President Trump’s address to Congress this week marked a turning point in the fight to repeal and replace ObamaCare. Specifically, he provided a key element that the GOP reform effort has thus far desperately lacked — presidential leadership.
Until Tuesday, Trump’s position on healthcare reform was murky. At times, he even seemed to endorse some form of universal coverage — promising in one interview that he would provide “insurance for everybody.” Trump’s vagueness left room for a host of competing GOP visions to emerge and muddy the debate on Capitol Hill.
With the speech, Trump finally put his foot down by outlining in a roadmap the five central components of the Republican reform package. In so doing, he gave the repeal-and-replace effort the kind of focus and momentum that only a president can provide.
The basic contours of the GOP’s healthcare plan have been clear since well before Trump’s victory last November. House Speaker Paul Ryan’s “A Better Way” reform package, released in June 2016, and Secretary of Health and Human Services Tom Price’s “Empowering Patients First Act,” first introduced in May 2015, have a great deal in common. Together, they represent a consensus vision for replacing ObamaCare.
Both plans, for instance, would end ObamaCare’s system of exchanges and subsidies and replace them with age-based refundable tax credits to help Americans who don’t get coverage through work to purchase it on the individual market. Both proposals would roll back ObamaCare’s employer and individual mandates and its Medicaid expansion. Medicaid would be funded by block grants of some sort to the states. And both would legalize interstate insurance sales.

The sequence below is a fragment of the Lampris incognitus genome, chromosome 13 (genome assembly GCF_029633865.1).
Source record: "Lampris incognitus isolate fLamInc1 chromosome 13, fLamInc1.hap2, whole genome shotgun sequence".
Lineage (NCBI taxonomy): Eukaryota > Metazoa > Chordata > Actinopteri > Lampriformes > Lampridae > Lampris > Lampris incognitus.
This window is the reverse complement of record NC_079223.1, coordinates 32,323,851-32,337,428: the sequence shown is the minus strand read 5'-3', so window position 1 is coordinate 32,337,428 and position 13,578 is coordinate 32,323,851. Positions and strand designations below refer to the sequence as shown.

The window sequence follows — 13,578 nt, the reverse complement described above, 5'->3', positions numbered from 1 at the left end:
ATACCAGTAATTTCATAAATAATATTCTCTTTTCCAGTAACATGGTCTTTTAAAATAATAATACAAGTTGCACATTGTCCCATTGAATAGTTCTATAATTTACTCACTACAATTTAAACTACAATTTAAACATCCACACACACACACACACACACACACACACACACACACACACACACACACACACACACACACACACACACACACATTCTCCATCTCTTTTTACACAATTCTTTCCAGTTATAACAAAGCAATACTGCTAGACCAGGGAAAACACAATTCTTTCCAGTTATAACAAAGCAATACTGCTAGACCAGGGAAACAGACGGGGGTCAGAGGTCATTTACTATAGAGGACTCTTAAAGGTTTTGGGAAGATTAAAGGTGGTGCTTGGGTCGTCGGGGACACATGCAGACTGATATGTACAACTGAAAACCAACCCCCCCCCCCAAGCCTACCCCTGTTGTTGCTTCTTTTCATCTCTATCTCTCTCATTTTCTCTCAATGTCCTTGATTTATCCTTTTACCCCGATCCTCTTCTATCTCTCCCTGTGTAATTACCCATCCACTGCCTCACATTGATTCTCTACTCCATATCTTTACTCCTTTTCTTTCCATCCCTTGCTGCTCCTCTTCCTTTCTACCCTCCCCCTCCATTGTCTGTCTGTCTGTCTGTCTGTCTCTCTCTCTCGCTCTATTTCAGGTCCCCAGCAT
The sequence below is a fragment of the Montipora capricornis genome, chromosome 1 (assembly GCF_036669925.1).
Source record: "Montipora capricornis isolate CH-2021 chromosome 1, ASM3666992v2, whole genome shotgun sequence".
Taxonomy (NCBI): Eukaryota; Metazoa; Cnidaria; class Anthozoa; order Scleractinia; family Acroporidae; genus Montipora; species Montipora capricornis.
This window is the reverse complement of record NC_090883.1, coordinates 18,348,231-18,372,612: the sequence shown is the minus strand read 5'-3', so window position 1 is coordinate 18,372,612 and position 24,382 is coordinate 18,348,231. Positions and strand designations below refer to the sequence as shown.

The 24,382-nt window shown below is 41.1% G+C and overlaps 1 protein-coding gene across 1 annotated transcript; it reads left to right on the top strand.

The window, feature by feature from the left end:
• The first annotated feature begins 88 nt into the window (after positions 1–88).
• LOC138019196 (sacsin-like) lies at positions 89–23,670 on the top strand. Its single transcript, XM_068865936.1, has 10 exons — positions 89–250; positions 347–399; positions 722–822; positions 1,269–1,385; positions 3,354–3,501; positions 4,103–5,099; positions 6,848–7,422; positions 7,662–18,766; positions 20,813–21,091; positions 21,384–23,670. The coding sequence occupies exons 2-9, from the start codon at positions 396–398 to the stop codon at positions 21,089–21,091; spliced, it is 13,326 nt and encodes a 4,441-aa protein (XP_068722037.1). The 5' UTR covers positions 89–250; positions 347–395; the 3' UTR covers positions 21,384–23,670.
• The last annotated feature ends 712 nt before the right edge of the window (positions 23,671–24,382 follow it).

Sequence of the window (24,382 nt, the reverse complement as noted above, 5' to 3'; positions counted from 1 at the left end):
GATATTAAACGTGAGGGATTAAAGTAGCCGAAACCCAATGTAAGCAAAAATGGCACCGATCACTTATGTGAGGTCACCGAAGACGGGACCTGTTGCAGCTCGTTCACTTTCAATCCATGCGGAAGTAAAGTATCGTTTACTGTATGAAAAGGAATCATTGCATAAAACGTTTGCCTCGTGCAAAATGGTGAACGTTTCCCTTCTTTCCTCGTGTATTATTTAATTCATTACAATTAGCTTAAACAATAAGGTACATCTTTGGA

Nevertheless, getting House and Senate Republicans to rally behind this approach has proven difficult. That’s in large part because President Trump had not taken a strong position on what should replace ObamaCare.
This sense of uncertainty allowed the House Freedom Caucus and Sens. Mike Lee (R-Utah), Ted Cruz (R-Texas), and Rand Paul (R-Ky.) to reject the House leadership’s leaked repeal-and-replace effort earlier last week. They focused their opposition on the series of age-based tax credits that Ryan’s legislation would create — and that Price’s plan proposed as well.
Trump’s address should settle this intraparty debate. He called on Congress to “help Americans purchase their own coverage, through the use of tax credits and expanded Health Savings Accounts.”
As president, Trump is the undisputed leader of his party. And with that one remark, he made it clear that those who oppose the Ryan plan’s tax credits have officially run afoul of the Republican Party line.
Most of Trump’s other healthcare “principles,” as he called them, only underscored his agreement with the Ryan-Price approach. For instance, he pledged to make coverage available for Americans with pre-existing conditions and to give states more flexibility to administer Medicaid — a chief aim of the block-grant approach to funding.
He also championed policies that allow insurance companies to sell their products across state lines and called for legal reforms that could bring down the price of insurance and prescription drugs.
In short, Trump made clear to his allies in Congress, as well as the American people, that his party has a specific vision for repealing and replacing ObamaCare — and that he is ready to do his part to make that vision a reality. As he emphasized, “ObamaCare is collapsing, and we must act decisively to protect all Americans.”